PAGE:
STUDY: Increased Traffic Fatalities As Toronto Shifts To Daylight Saving Time
If you’re feeling a little extra tired today, you’re not alone. It’s the day after the time change and that could have serious consequences for drivers.
According to a sleep study from the University of Colorado, there is a 17% increase in traffic fatalities for the first six days after the clocks spring forward due to fatigue.
“Drivers are very slow to adjust to change,” says Toronto Police Constable Clint Stibbe.
“This is a rather abrupt change,” he adds. “There’s been suggestions you should be going to sleep 15 minutes earlier leading up to the time change.”
Stibbe adds driver fatigue could play a part in the increased collisions, but he urges, everyone is responsible for safe roadways.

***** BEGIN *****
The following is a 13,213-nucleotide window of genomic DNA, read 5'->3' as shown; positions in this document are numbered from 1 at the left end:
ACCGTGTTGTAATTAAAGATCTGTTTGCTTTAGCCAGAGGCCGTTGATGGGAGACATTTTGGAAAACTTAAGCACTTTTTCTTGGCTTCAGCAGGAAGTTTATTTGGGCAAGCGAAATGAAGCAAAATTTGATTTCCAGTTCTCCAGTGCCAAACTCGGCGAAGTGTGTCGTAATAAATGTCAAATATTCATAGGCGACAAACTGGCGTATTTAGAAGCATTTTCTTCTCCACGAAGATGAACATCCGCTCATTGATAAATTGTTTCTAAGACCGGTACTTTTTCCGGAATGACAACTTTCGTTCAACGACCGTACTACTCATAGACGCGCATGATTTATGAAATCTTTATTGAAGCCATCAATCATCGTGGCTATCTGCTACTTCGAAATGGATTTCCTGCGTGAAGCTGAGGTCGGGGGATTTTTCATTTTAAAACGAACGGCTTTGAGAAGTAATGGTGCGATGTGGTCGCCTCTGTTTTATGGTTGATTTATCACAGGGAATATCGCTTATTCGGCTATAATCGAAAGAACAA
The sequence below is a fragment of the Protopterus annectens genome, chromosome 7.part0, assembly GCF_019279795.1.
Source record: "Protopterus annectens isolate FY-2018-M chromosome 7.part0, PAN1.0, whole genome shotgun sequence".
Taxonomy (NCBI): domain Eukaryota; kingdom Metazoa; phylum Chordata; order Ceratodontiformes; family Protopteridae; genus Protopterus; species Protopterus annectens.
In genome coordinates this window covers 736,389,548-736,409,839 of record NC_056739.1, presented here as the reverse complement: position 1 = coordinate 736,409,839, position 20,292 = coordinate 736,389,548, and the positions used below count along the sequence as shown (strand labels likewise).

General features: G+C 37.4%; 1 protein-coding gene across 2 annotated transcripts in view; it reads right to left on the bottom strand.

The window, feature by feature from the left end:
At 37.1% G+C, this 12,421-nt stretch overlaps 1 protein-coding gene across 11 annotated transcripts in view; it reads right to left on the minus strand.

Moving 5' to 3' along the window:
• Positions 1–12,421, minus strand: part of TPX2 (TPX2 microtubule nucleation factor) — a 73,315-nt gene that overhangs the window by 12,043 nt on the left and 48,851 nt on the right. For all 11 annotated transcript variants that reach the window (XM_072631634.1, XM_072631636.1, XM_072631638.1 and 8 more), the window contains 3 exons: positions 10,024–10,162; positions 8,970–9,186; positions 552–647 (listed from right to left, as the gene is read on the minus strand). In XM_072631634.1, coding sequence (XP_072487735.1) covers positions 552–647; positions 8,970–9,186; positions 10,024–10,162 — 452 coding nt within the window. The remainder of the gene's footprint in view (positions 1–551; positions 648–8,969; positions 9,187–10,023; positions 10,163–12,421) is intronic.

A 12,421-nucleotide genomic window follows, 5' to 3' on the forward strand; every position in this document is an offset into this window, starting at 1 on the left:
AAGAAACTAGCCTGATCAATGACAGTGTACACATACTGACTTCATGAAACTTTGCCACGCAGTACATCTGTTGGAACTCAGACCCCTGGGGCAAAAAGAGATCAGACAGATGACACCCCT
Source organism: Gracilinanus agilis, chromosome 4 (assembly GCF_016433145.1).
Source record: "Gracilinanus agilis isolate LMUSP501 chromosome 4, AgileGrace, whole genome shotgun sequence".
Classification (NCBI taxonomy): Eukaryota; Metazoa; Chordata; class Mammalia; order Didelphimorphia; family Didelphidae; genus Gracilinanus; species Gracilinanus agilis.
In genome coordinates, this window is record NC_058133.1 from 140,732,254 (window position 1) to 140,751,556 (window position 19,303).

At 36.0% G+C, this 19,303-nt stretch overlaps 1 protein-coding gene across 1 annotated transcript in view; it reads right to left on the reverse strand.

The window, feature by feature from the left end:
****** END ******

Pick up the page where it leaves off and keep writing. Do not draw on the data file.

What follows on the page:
“In the end, it’s driver or pedestrian, or cyclist error that causes a collision. So, we can’t just say it’s one group. All road users need to make the adjustment in order to make their commute a safe one on a daily basis.”
However, research also shows that with the increased amount of daylight, pedestrians are safer on the streets.
We’re all trying to adapt to the clocks jumping forward an hour, and some of us are just trying to get ahead of the game! Unfortunately, it doesn’t always work out so well: